AWARENESS MONTH – 2014
“On the NFL and Domestic Violence”
Lysetta Hurge-Putnam, MSW, LICSW, Executive Director
There has been extensive media coverage about domestic violence and the actions or lack thereof, on the part of the NFL. So what is the take away message from all the recent national media attention to the NFL? I believe there are several take away messages.
- The first take away: Validates what is well known in the domestic violence field; and that is domestic violence/intimate partner violence does in fact take place in every segment of American society. Race, culture, class, and socio-economic status do not exempt or automatically include anyone.
- The second take away: The NFL’s initial tepid response (or lack thereof) is common in many of our public and private institutions/entities: there is no intentional, clear and well thought out effective policy on domestic violence in the workplace, i.e. one that supports victims, abstains from blame; and holds the right person accountable for their actions. This inaction speaks volumes, and undoubtedly mirrors the erroneous belief that domestic violence is a private matter to be worked out between the couple and “is no big deal” “because who knows what really went on anyway.” The reality is that on average, 20 people per minute are victims of physical violence by an intimate partner in the US (10 million women and men annually), and that for many survivors the impact continues well beyond the healing of physical injuries as they struggle with the psychological impact including depression, adverse health condition (asthma, cardiovascular disease, bladder/kidney infections, irritable bowel syndrome) Clear and effective work place policies and practices, not only attend to the gravity of this problem but also respects the victims’ sometimes daily reality
- The third take away: The national spotlight, has penetrated the shroud of shame, secrecy and darkness that so many survivors know all too well. The spotlight has activated survivors from all walks of life to come forward and share their stories. (#whyIStayed#whyILeft). Many who never went public before have decided to do so, and in so doing they are also learning that while some attitudes and beliefs are slow to change, there is also an incredible group of public, and private, supporters and allies committed to ending domestic violence. Survivors from everywhere are telling their stories and broadening the public’s understanding of who victims are, and what their actual experiences are. I believe that these courageous survivors are making it crystal clear that they are not responsible for the behavior of another adult, only themselves! They are discarding shame and isolation and turning to social media activism. That’s empowered behavior. They are shouting, I have endured, I have survived and I am thriving.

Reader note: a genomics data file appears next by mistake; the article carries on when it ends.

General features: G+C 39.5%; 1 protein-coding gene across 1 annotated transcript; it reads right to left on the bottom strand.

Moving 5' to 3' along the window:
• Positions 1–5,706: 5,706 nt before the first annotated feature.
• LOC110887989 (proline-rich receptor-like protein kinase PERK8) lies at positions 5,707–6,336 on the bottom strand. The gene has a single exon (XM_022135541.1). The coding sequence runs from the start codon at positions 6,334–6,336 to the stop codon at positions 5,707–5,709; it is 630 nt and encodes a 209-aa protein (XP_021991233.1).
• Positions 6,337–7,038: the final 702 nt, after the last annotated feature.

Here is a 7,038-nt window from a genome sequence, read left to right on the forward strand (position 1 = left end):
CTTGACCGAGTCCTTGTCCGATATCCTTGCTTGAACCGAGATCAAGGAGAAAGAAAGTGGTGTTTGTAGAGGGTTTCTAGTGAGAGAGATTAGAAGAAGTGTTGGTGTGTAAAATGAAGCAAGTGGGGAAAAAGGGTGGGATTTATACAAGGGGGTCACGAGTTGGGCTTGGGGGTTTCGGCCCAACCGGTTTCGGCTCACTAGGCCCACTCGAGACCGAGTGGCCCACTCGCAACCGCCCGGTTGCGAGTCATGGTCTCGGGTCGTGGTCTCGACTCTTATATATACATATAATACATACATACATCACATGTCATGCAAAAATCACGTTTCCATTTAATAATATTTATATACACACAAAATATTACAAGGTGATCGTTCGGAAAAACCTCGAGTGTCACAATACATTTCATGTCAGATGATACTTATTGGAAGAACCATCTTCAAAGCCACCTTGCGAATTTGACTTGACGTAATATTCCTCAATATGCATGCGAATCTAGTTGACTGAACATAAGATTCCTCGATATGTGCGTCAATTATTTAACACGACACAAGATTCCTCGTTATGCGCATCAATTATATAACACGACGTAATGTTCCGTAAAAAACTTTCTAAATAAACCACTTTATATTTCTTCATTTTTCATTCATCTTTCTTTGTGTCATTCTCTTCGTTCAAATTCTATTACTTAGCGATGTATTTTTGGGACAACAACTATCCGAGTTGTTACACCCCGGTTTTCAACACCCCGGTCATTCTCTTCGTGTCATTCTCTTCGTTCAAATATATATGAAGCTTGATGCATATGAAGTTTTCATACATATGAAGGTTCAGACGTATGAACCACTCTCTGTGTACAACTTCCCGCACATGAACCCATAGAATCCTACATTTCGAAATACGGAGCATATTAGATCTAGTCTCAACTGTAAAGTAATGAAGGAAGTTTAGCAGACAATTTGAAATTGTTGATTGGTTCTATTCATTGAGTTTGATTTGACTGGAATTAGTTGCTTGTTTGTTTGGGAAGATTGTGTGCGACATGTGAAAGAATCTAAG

- The fourth and final take away: There is still a long distance to travel before we arrive at the final destination in our collective journey to a society where all intimate partner relationships embody our ideal of love, respect, and equality and free from control and violence. For 1 in 4 Americans this is not the realty of their most intimate relationship.
- What if there was a news day when there were zero reports about another couple/family shattered by intimate partner violence? Not because the report just did not make the news, but because there is no more domestic violence to report.